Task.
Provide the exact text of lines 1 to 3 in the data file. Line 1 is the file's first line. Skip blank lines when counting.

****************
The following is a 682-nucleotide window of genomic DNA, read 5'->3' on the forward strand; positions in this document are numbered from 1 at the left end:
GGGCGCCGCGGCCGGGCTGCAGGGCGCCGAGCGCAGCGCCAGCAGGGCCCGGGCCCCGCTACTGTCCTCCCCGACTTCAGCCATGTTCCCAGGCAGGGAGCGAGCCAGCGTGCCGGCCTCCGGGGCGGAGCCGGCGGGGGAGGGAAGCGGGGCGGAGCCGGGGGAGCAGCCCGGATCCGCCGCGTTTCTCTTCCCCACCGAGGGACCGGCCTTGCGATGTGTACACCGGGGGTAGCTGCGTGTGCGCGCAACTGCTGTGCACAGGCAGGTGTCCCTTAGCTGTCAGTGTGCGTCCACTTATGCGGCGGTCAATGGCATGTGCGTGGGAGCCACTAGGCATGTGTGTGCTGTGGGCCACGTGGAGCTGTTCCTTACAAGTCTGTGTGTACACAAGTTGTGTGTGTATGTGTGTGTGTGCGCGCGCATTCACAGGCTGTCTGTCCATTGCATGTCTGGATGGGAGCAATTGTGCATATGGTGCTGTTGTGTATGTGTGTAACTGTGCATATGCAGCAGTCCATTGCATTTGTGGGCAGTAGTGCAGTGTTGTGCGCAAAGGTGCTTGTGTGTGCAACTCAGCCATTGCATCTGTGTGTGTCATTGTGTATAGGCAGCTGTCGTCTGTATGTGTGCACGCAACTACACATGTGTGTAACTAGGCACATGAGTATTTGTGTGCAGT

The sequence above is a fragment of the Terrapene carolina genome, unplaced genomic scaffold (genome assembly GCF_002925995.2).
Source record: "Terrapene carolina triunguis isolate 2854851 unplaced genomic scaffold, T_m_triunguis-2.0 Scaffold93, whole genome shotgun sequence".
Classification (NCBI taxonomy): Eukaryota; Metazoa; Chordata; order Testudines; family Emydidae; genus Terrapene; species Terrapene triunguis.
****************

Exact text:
The following is a 682-nucleotide window of genomic DNA, read 5'->3' on the forward strand; positions in this document are numbered from 1 at the left end:
GGGCGCCGCGGCCGGGCTGCAGGGCGCCGAGCGCAGCGCCAGCAGGGCCCGGGCCCCGCTACTGTCCTCCCCGACTTCAGCCATGTTCCCAGGCAGGGAGCGAGCCAGCGTGCCGGCCTCCGGGGCGGAGCCGGCGGGGGAGGGAAGCGGGGCGGAGCCGGGGGAGCAGCCCGGATCCGCCGCGTTTCTCTTCCCCACCGAGGGACCGGCCTTGCGATGTGTACACCGGGGGTAGCTGCGTGTGCGCGCAACTGCTGTGCACAGGCAGGTGTCCCTTAGCTGTCAGTGTGCGTCCACTTATGCGGCGGTCAATGGCATGTGCGTGGGAGCCACTAGGCATGTGTGTGCTGTGGGCCACGTGGAGCTGTTCCTTACAAGTCTGTGTGTACACAAGTTGTGTGTGTATGTGTGTGTGTGCGCGCGCATTCACAGGCTGTCTGTCCATTGCATGTCTGGATGGGAGCAATTGTGCATATGGTGCTGTTGTGTATGTGTGTAACTGTGCATATGCAGCAGTCCATTGCATTTGTGGGCAGTAGTGCAGTGTTGTGCGCAAAGGTGCTTGTGTGTGCAACTCAGCCATTGCATCTGTGTGTGTCATTGTGTATAGGCAGCTGTCGTCTGTATGTGTGCACGCAACTACACATGTGTGTAACTAGGCACATGAGTATTTGTGTGCAGT

The sequence above is a fragment of the Terrapene carolina genome, unplaced genomic scaffold (genome assembly GCF_002925995.2).